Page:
As with the circuit 100 of FIG. 1, the circuit 200 of FIG. 2 can operate in a number of different modes. These include an operation mode, a timing alignment mode, and a bias calibration mode.

In an operation mode, where the circuit 200 passes a received signal for processing along the signal path so that data can be extracted, and in a timing alignment mode, where the circuit 200 operates to align the inputs of the second mixer 235, it is desirable that the correction code used for this mode minimize the effect of the DC bias. In a bias calibration mode, however, where the circuit 200 determines the parameters of any DC biases in order to correct for them, it is desirable that the correction code used for this mode maximize the effect of the DC bias.

Furthermore, in addition to maximizing the DC bias during the calibration mode, the circuit 200 steps through separate portions of the circuit 200 during the calibration mode to iteratively determine proper correction values. As shown in the disclosed embodiments, this process of determining the correction values starts at the farthest point along the signal path and works its way backwards.

By considering smaller circuit portions at a given time, the circuit 200 can more easily determine DC bias values that are present at particular points and can compensate for them along the signal path through the use of the correction values.

In addition, by isolating these circuit portions from portions of the circuit 200 earlier in the signal path using the switches 210, 245, and 260, the circuit 200 can obtain more accurate estimates of the DC bias at any given point. In alternate embodiments it is possible to begin estimating the bias values in the circuit 200 at a point other than at the end of the signal path. However, such a process would require increased complexity in the process.

FIGS. 3 and 4 are graphs of the signal processed by the pulse forming network of FIG. 1 when a bias-maximizing correction code is used, according to disclosed embodiments of the present invention. FIG. 3 is a graph describing the formation of a first bias-maximizing correction code; and FIG. 4 is a graph describing the formation of a second bias-maximizing correction code.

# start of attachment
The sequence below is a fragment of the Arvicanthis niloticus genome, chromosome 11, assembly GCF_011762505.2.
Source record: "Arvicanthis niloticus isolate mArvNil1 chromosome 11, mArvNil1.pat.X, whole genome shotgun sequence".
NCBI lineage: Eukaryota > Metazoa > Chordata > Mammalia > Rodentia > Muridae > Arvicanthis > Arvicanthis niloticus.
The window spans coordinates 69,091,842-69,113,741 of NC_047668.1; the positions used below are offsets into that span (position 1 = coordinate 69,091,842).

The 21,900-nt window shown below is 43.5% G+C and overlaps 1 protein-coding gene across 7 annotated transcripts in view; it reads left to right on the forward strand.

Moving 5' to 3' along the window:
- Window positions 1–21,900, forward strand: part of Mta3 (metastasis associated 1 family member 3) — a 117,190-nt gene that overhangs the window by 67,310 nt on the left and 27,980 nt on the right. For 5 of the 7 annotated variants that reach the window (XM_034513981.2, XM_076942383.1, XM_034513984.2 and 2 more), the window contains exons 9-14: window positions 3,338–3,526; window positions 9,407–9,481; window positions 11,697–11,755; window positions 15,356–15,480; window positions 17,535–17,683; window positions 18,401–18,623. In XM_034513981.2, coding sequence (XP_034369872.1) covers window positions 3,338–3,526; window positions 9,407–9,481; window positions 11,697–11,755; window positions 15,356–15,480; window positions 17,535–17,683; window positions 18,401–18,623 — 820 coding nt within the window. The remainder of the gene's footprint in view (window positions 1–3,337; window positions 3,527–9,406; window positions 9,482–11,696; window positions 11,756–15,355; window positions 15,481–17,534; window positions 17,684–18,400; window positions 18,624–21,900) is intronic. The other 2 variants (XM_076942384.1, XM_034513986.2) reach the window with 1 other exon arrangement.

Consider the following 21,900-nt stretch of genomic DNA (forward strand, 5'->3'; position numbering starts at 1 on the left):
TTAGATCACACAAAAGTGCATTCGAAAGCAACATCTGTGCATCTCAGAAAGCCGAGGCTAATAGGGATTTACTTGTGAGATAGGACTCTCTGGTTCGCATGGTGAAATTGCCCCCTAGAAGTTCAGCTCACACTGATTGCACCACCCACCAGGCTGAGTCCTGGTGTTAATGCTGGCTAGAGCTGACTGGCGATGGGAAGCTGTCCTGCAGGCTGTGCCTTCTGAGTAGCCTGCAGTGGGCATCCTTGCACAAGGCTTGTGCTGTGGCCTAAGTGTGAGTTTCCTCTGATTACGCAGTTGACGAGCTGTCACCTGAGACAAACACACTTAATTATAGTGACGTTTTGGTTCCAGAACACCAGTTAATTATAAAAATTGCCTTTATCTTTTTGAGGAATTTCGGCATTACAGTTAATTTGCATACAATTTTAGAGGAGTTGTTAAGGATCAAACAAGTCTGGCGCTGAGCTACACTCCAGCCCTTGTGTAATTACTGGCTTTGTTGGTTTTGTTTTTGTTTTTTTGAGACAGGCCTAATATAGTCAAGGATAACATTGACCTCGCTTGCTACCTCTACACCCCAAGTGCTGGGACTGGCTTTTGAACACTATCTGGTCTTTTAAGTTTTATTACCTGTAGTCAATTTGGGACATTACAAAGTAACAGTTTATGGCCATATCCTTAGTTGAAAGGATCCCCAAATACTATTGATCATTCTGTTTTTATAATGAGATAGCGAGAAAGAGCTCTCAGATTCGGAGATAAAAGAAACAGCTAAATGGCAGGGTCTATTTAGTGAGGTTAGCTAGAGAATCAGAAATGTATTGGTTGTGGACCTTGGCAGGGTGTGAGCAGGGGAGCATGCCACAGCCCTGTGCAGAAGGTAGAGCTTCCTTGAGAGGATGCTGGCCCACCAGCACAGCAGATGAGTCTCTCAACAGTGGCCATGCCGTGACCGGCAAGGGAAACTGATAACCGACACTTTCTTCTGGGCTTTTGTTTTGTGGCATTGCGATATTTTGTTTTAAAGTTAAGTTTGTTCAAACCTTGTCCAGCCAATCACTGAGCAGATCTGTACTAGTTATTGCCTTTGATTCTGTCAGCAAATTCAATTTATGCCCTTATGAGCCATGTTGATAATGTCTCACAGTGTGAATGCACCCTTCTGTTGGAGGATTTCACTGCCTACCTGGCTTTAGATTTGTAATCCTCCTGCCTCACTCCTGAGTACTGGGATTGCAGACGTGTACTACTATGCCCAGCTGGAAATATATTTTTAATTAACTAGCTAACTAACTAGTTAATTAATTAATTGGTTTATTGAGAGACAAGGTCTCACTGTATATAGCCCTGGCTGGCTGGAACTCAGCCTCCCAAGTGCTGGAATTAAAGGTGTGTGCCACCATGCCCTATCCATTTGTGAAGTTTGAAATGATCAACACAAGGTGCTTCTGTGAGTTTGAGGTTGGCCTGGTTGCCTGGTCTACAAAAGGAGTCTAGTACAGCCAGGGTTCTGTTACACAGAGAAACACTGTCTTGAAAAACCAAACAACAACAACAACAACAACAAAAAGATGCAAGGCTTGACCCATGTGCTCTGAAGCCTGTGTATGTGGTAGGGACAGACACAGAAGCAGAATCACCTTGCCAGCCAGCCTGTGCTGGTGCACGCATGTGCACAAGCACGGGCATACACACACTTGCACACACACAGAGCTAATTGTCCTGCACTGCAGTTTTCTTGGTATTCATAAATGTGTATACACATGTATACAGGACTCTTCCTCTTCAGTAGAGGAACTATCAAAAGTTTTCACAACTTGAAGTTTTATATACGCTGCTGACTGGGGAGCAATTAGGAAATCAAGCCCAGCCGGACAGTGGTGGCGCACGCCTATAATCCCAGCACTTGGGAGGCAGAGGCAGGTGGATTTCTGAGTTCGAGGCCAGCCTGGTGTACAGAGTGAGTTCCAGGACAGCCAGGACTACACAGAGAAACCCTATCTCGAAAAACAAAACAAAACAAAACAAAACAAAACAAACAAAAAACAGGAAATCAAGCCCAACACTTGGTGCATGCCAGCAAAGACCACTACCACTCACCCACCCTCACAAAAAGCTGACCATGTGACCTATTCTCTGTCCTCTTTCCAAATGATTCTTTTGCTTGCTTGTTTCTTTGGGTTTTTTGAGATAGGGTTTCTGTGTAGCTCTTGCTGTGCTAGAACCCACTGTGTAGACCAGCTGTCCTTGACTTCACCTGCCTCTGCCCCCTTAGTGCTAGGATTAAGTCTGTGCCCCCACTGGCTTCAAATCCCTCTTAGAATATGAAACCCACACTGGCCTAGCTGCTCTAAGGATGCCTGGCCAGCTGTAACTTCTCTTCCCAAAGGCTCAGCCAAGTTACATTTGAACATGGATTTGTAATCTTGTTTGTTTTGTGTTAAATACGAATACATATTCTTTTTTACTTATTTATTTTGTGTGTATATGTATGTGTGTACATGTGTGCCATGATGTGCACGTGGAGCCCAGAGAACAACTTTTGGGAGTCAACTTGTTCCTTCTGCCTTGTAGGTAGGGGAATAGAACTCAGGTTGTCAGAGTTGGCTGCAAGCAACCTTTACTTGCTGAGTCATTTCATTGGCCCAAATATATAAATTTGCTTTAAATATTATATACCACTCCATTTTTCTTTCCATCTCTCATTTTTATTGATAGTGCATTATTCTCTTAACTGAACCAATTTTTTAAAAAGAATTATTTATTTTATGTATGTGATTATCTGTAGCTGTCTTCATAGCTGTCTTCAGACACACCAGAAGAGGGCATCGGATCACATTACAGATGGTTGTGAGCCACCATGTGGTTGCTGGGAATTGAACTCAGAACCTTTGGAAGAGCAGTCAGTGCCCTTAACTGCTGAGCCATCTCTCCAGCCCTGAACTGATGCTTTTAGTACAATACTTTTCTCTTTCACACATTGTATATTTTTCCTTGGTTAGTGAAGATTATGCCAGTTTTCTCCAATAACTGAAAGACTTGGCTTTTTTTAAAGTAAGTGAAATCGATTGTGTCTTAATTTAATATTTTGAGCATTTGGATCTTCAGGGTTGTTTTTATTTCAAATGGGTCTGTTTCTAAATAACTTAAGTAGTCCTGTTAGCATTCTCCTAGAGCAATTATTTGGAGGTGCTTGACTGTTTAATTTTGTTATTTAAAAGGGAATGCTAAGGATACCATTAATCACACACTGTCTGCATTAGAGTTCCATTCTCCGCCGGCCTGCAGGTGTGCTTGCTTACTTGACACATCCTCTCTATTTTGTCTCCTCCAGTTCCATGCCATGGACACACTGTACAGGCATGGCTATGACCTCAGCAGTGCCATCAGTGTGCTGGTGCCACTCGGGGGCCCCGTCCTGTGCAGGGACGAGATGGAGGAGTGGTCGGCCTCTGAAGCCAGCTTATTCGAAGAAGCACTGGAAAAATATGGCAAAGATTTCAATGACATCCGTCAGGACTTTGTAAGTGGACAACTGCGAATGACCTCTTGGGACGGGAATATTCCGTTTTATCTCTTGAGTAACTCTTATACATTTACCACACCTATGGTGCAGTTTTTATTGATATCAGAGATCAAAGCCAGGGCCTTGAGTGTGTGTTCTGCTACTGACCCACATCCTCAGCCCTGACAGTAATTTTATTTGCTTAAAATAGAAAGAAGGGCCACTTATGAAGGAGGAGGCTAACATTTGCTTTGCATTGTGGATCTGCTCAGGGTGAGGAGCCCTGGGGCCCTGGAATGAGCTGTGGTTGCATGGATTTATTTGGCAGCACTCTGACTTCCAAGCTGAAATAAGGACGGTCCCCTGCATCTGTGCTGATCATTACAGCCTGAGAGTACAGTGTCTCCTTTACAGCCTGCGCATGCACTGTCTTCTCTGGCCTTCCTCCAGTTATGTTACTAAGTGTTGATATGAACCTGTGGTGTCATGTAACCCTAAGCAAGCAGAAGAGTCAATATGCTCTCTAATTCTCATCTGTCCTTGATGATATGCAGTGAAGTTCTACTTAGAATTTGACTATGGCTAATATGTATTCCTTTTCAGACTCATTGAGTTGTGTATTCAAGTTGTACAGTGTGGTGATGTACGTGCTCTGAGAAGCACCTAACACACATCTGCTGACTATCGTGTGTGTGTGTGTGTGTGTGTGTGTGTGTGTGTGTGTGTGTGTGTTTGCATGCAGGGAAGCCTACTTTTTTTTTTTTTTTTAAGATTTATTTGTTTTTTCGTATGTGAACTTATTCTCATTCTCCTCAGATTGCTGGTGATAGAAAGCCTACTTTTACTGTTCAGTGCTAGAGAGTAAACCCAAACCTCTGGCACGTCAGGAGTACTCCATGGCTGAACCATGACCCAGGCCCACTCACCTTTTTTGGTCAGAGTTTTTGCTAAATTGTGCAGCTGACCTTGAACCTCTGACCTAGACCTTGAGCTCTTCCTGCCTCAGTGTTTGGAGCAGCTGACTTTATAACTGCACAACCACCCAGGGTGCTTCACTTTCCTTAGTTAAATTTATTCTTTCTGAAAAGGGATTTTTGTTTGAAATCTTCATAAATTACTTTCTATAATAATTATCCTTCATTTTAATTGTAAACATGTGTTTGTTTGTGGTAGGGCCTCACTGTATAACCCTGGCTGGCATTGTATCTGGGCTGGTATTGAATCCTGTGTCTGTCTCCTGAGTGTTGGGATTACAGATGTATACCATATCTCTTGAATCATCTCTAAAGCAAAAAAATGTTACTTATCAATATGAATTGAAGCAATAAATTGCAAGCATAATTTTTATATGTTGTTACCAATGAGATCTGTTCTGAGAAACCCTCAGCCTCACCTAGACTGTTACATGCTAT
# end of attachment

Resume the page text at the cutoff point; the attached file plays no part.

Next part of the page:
As shown in FIG. 3, a first bias-maximizing correction code is formed from a single chip having a single cycle of a sine wave. When this single cycle of a sine wave is multiplied by the square wave (which must have the same frequency as the correction code) to form the modulated correction code, the result is a signal whose integrated result over the correction code period is a large negative number. If the opposite orientation of the correction code were used, then the modulated correction code would be a signal that integrates into a large positive value. In either case, the modulated correction code will integrate to a large value, accentuating the effect of any DC bias, thus allowing the process and control circuitry 270 to better identify it.

FIG. 4 discloses a correction code formed of three chips each having three cycles of a sine wave. When these nine cycles of a sine wave are multiplied by the square wave (which must have the same frequency as the correction code) to form the modulated correction code, the result is a signal whose integrated result over the correction code period is a positive value. If the opposite orientation of the correction code were used, then the modulated correction code would be a signal that integrates into a negative value. In either case, the modulated correction code will integrate to a non-zero value, accentuating the effect of any DC bias, thus allowing the process and control circuitry 270 to better identify it.